Scholarly Communication– Advanced Topics and Additional Reading
- A very brief introduction to Open Access (OA) by Peter Suber.
- Association of College and Research Libraries Scholarly communication toolkit.
- SPARC (Scholarly Publishing and Academic Resources Coalition)
- International Open Access initiatives (just a tiny sample): Budapest Open Access Initiative (BOAI), the Berlin Declaration on Open Access, EU Petition for Public Access, etc.)
- ROARMAP (Registry of Open Access Repository Material Archiving Policies), listing 96 known institutions and 46 funders with OA policies, and more.
- Who’s who in scholarly publishing: Scholarly Publishing and Academic Resources Coalition (SPARC), BioOne, Alliance for Taxpayer Alliance and Federal Research Public Access Act (FRPAA).
- Read Ithaka’s University Publishing in the Digital Age, a report that “argues that a renewed commitment to publishing in its broadest sense can enable universities to more fully realize the potential global impact of their academic programs, enhance the reputations of their institutions, maintain a strong voice in determining what constitutes important scholarship, and in some cases reduce costs.”
- Open Access Time line: drawing from Peter Suber’s data, Wade Garrison of the Center for Digital Scholarship at the University of Kansas developed this digital time line. Please note: it is in our queue to be updated shortly, but due to popular demand is posted now.
Sample of Recent History of Significant Events in Scholarly Communication and Open Access:
- June 22, 2009: The Faculty Senate President announced the Open Access policy to all faculty. KU’s Faculty Senate approved the Open Access Policy for KU at its final meeting on April 30, 2009. On May 19th and 22nd the Provost and Chancellor, respectively, approved the policy.
- Harvard Graduate School of Education Faculty Vote to Pass Open Access Policy, Harvard Crimson, June 20, 2009. Faculty at the Harvard Graduate School of Education voted overwhelmingly earlier this month to make their scholarly articles open access.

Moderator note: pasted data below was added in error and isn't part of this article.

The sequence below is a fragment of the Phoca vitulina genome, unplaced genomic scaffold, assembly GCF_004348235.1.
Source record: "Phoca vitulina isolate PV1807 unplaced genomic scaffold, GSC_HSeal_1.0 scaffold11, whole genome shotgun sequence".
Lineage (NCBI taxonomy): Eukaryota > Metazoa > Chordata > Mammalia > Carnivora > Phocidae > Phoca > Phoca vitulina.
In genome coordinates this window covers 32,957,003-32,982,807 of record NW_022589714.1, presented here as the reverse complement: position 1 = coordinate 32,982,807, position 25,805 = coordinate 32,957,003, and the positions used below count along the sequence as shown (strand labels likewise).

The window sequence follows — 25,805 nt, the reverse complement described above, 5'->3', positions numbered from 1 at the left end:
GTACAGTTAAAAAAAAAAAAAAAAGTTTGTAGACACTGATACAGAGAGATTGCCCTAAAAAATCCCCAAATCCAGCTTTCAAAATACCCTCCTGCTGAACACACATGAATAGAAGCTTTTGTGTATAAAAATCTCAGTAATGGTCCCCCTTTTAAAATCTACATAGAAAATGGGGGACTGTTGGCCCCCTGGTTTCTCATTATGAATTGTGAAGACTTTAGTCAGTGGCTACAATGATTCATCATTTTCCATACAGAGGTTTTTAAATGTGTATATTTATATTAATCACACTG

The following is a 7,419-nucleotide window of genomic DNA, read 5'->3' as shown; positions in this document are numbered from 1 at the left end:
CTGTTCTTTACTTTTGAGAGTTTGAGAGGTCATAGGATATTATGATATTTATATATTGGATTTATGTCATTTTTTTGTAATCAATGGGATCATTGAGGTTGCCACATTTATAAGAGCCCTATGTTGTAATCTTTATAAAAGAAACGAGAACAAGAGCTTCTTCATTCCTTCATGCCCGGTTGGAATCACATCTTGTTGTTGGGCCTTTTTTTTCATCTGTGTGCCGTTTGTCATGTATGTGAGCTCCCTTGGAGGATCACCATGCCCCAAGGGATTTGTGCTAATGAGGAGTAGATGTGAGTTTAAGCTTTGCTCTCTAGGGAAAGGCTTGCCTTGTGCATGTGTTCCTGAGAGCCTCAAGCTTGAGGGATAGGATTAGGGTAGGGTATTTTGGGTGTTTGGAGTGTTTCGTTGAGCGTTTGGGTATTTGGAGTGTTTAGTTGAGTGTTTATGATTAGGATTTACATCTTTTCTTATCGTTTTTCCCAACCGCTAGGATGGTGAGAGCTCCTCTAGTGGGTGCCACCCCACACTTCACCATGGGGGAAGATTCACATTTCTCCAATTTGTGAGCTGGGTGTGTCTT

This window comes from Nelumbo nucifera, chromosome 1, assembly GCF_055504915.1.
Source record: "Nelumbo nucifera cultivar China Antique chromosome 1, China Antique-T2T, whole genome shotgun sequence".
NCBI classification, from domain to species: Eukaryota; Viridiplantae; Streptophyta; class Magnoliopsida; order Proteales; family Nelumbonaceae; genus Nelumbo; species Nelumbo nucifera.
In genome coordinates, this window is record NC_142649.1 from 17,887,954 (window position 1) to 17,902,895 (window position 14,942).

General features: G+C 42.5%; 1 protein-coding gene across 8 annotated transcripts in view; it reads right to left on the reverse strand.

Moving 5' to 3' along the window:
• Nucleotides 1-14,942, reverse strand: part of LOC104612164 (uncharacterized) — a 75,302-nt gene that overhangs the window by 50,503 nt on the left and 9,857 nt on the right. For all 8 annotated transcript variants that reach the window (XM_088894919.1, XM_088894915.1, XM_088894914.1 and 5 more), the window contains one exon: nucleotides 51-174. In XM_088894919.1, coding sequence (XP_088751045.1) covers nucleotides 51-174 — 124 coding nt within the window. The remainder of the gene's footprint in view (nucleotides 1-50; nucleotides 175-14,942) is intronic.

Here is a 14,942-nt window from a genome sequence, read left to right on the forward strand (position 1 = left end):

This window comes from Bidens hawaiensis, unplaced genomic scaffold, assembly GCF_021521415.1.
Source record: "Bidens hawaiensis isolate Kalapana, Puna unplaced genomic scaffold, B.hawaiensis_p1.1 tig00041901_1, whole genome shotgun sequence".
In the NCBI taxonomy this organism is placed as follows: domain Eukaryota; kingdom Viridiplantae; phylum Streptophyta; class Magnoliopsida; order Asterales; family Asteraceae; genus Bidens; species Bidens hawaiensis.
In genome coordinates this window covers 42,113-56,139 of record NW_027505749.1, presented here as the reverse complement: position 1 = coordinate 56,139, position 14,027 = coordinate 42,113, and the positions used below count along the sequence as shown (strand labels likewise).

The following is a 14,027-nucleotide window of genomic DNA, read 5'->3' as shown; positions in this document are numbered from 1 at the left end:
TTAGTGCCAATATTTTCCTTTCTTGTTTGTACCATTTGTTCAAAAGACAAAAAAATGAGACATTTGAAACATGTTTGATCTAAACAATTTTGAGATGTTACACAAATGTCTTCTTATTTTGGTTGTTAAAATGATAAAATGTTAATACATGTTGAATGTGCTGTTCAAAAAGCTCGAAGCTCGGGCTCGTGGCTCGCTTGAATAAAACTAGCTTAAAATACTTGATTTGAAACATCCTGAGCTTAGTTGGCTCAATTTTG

- June 10, 2009: A coalition of national and regional college student associations today issued a “Student Statement on the Right to Research,” calling on universities, research funders, and researchers to take action in support of Open Access to research.
- April 2009: Peter Suber releases his “Field Guide to Misunderstandings About Open Access”.
- March 18th, 2009: MIT’s faculty passed unanimously an open access policy making it the first faculty-initiated university wide open access policy in the United States.
- June 10th, 2008: Stanford University’s School of Education faculty vote to approve an “open access” proposal providing copies of their published journal articles to the Stanford institutional repository.
- May 1st, 2008: Harvard’s Law School faculty unanimously vote to make their work “open access” following the Open Access Proposal passed by the faculty of Arts and Sciences at Harvard in February.
- April 7th, 2008: National Institutes of Health (NIH) revised Public Access Policy and requirements for all grant recipients went into effect. See KU’s Office of Research Integrity for more information.
- February 12, 2008: Harvard’s Faculty of Arts and Sciences vote unanimously to require themselves to deposit a copy of all their published journal articles in Harvard’s open access digital repository.